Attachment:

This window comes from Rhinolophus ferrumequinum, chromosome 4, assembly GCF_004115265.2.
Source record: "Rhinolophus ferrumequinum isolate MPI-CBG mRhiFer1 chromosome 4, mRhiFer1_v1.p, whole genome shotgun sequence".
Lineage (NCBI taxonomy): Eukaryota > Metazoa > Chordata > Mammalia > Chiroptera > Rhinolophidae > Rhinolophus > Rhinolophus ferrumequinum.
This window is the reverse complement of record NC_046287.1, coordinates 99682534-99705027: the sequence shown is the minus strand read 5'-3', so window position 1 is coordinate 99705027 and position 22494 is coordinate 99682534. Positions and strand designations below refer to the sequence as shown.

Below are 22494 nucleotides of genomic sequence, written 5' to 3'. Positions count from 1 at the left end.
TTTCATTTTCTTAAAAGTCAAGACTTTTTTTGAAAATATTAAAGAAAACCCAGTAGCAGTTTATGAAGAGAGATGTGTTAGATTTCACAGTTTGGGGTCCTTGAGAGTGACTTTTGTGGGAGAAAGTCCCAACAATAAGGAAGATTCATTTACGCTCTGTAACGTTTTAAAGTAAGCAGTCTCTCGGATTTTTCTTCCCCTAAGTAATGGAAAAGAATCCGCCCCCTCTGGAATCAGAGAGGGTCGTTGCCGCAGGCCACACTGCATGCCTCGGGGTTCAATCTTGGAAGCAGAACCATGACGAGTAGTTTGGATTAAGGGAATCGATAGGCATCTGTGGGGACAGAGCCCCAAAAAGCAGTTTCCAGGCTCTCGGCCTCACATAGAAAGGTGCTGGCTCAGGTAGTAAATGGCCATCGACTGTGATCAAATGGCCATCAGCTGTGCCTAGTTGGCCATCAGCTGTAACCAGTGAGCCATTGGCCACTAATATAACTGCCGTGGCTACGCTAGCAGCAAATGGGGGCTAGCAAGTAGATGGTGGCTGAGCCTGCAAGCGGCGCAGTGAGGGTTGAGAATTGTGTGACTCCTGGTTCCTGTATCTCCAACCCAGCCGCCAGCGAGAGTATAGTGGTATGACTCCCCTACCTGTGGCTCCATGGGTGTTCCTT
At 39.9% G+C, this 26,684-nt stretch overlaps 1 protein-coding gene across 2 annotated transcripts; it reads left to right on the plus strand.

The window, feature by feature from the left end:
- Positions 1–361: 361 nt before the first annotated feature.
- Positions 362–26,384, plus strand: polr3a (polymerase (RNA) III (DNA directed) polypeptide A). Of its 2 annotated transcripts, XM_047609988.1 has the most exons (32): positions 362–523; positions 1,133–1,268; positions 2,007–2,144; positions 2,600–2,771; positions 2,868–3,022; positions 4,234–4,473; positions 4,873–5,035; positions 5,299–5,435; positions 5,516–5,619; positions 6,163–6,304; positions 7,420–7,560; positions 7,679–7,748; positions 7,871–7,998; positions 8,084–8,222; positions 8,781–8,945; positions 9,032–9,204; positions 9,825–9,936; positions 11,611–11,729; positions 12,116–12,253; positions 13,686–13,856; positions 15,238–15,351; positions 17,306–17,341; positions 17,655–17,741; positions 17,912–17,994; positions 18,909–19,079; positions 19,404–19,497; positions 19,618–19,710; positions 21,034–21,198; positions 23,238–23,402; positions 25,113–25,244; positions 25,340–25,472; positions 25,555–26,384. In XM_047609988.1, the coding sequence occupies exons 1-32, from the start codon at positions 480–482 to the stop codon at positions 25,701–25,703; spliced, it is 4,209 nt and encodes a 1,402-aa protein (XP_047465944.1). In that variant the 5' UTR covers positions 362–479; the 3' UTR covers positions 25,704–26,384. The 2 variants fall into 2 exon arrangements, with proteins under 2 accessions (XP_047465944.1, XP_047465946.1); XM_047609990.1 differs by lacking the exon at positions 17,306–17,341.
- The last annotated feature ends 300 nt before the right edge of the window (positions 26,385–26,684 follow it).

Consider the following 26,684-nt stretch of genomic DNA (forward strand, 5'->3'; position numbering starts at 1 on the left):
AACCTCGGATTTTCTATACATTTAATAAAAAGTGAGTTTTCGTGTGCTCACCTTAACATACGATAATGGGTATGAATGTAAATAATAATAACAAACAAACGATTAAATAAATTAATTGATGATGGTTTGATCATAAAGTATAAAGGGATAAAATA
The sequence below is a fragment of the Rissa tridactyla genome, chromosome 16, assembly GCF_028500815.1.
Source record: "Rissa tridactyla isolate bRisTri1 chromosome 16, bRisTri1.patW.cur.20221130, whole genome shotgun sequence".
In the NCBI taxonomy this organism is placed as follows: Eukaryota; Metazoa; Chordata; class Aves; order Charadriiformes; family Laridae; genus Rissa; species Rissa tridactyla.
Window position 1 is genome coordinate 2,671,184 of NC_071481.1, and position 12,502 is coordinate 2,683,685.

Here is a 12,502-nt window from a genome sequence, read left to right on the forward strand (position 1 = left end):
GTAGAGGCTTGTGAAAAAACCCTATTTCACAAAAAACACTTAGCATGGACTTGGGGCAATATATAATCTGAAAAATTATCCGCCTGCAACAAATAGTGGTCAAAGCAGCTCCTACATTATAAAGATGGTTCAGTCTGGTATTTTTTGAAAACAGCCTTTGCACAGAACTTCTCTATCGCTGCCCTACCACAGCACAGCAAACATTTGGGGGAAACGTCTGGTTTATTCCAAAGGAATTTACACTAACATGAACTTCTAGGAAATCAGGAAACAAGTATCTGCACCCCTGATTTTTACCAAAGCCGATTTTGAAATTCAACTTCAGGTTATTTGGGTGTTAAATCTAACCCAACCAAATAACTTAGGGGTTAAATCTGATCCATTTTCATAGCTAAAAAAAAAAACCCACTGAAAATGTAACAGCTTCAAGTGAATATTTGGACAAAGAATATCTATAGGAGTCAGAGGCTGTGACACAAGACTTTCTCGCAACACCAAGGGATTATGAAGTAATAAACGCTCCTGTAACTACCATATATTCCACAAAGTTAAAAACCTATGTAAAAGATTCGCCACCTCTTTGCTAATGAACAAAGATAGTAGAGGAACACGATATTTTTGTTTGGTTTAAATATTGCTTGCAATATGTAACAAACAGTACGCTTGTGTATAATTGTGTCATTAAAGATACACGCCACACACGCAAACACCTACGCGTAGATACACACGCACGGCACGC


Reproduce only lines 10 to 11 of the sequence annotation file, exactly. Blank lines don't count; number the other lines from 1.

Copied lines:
- Positions 362–26,384, plus strand: polr3a (polymerase (RNA) III (DNA directed) polypeptide A). Of its 2 annotated transcripts, XM_047609988.1 has the most exons (32): positions 362–523; positions 1,133–1,268; positions 2,007–2,144; positions 2,600–2,771; positions 2,868–3,022; positions 4,234–4,473; positions 4,873–5,035; positions 5,299–5,435; positions 5,516–5,619; positions 6,163–6,304; positions 7,420–7,560; positions 7,679–7,748; positions 7,871–7,998; positions 8,084–8,222; positions 8,781–8,945; positions 9,032–9,204; positions 9,825–9,936; positions 11,611–11,729; positions 12,116–12,253; positions 13,686–13,856; positions 15,238–15,351; positions 17,306–17,341; positions 17,655–17,741; positions 17,912–17,994; positions 18,909–19,079; positions 19,404–19,497; positions 19,618–19,710; positions 21,034–21,198; positions 23,238–23,402; positions 25,113–25,244; positions 25,340–25,472; positions 25,555–26,384. In XM_047609988.1, the coding sequence occupies exons 1-32, from the start codon at positions 480–482 to the stop codon at positions 25,701–25,703; spliced, it is 4,209 nt and encodes a 1,402-aa protein (XP_047465944.1). In that variant the 5' UTR covers positions 362–479; the 3' UTR covers positions 25,704–26,384. The 2 variants fall into 2 exon arrangements, with proteins under 2 accessions (XP_047465944.1, XP_047465946.1); XM_047609990.1 differs by lacking the exon at positions 17,306–17,341.
- The last annotated feature ends 300 nt before the right edge of the window (positions 26,385–26,684 follow it).